This story is part of Governing's annual International issue.
In recent years, a number of cities in the U.S. have passed special taxes aimed at discouraging the use of disposable plastic bags. A handful of places, notably San Francisco, have outlawed them entirely. But there’s one unlikely country that’s leading the way in banning the bag: Rwanda.
In 2008, the small East African nation of 12 million people instituted a national ban on non-biodegradable plastic bags. The polyethylene bags, which shoppers typically only use once before throwing out, are known to amass in landfills, litter streets, obstruct sewer systems and hurt marine life.
Rwanda was still recovering from the economic and emotional destruction of genocide in the mid-1990s. As part of a revival plan, leaders decided to emphasize environmental protection, resulting in a series of reforms that included the bag measure. It wasn’t the first national bag ban -- Bangladesh passed one in 2002 -- but Rwanda’s law has serious teeth. It prohibits the manufacture, use, importation and sale of the bags. Owners of businesses that violate the ban face up to a year in prison, and anyone caught carrying a bag faces stiff fines. Businesses that flout the rules are raided; travelers who enter Rwanda’s borders are subject to searches. Strict enforcement has led to some revolt among small business owners and the growth of a black market trade in plastic bags. But there’s been less ire from bag manufacturers, who were encouraged through tax incentives and recycling contracts to convert their businesses.
Rwanda’s audacious ban, however harsh it may be, seems to have been effective. Numerous international environmental agencies have praised the prohibition for helping clean up the streets of the country, especially the capital city of Kigali.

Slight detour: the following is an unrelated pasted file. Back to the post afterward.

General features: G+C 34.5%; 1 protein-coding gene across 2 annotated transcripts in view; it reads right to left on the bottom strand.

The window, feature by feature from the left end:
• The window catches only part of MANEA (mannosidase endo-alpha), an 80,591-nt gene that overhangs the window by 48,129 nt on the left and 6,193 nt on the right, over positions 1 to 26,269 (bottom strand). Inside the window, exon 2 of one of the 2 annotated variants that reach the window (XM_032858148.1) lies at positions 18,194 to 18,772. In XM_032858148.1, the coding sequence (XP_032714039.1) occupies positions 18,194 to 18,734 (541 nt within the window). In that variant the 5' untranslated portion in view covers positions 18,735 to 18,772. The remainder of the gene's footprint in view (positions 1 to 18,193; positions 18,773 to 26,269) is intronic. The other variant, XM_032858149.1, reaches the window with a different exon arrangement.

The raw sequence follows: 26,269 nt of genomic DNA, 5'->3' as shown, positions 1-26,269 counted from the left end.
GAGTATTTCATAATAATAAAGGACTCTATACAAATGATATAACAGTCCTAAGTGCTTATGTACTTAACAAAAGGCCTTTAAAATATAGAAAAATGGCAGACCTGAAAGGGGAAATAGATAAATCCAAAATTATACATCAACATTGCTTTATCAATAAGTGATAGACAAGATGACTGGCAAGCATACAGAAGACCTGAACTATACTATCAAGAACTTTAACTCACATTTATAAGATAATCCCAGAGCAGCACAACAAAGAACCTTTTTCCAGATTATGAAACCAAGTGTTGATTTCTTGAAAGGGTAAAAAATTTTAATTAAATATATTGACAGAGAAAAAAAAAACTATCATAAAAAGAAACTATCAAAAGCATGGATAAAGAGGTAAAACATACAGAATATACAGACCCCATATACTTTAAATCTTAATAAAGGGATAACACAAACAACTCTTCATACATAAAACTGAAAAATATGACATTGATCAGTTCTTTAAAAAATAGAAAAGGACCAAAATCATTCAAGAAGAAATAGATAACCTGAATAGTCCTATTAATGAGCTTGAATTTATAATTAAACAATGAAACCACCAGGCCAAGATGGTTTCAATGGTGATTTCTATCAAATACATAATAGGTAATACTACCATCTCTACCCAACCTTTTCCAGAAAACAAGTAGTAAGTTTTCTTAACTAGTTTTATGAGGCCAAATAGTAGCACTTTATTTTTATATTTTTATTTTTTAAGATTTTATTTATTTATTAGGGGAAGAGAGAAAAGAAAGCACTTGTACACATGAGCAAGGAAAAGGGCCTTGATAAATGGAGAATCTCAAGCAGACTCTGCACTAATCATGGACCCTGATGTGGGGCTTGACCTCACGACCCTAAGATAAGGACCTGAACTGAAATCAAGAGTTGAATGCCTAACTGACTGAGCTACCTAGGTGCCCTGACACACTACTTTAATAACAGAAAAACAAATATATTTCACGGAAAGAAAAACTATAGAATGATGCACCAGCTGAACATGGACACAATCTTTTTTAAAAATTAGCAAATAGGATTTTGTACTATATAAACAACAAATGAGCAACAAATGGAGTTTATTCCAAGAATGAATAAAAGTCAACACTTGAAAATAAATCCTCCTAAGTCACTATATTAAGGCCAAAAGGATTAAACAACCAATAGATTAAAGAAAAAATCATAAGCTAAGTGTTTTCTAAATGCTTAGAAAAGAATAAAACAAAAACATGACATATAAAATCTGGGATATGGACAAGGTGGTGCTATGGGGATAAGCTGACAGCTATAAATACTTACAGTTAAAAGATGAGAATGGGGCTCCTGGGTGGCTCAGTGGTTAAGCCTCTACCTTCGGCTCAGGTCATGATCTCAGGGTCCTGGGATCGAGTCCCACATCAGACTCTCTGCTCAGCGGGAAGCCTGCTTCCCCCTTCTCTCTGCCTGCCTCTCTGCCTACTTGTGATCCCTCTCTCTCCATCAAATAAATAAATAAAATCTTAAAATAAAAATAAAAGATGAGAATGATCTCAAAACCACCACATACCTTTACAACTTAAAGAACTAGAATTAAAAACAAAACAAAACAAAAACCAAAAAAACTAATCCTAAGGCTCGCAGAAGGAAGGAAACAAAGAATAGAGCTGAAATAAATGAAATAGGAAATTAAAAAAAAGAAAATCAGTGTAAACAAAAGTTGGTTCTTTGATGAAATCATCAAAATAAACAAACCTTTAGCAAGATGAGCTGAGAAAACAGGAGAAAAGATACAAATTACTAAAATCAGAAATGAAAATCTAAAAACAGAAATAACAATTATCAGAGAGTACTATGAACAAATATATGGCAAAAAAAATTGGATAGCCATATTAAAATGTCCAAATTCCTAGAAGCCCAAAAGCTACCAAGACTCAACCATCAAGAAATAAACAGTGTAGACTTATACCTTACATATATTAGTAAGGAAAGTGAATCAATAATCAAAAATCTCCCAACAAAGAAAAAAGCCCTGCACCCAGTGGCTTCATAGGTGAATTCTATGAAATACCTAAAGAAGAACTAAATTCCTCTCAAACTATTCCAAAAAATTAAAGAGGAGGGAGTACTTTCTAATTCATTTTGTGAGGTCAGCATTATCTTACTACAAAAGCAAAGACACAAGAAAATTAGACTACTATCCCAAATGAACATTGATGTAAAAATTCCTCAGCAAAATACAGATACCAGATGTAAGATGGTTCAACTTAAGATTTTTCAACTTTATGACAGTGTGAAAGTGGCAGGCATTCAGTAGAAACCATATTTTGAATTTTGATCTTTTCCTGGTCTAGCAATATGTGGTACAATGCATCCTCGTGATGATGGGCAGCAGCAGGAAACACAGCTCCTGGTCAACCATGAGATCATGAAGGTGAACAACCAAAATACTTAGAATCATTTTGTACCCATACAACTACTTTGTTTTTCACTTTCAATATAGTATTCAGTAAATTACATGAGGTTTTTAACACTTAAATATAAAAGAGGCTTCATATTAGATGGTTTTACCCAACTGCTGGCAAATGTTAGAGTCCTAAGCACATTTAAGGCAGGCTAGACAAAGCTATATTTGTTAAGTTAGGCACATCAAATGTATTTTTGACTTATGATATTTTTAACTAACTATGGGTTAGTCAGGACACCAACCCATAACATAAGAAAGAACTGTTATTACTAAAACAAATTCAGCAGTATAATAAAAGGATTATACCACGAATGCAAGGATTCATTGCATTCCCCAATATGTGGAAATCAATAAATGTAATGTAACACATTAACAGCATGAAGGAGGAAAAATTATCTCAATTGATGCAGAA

California, along with Massachusetts and Washington, has debated a statewide ban for years. California’s prohibition wouldn’t be nearly as severe as Rwanda’s -- no threat of prison, and no one will be raiding Golden State businesses looking for a secret bag stash. And the ban would likely only affect carry-out bags at grocery stores, liquor stores and pharmacies. But the latest proposed legislation does include ways to soften the ban’s impact on California manufacturing, including $2 million in loans and grants to retrain workers and repurpose bag manufacturers.
Advocates say that compromise could garner enough support for the bill to pass. “The new language does address some of the concerns that some folks had, and we’re now in the strongest position we’ve ever been before,” says Nathan Weaver, an advocate with Environment California, an activist organization.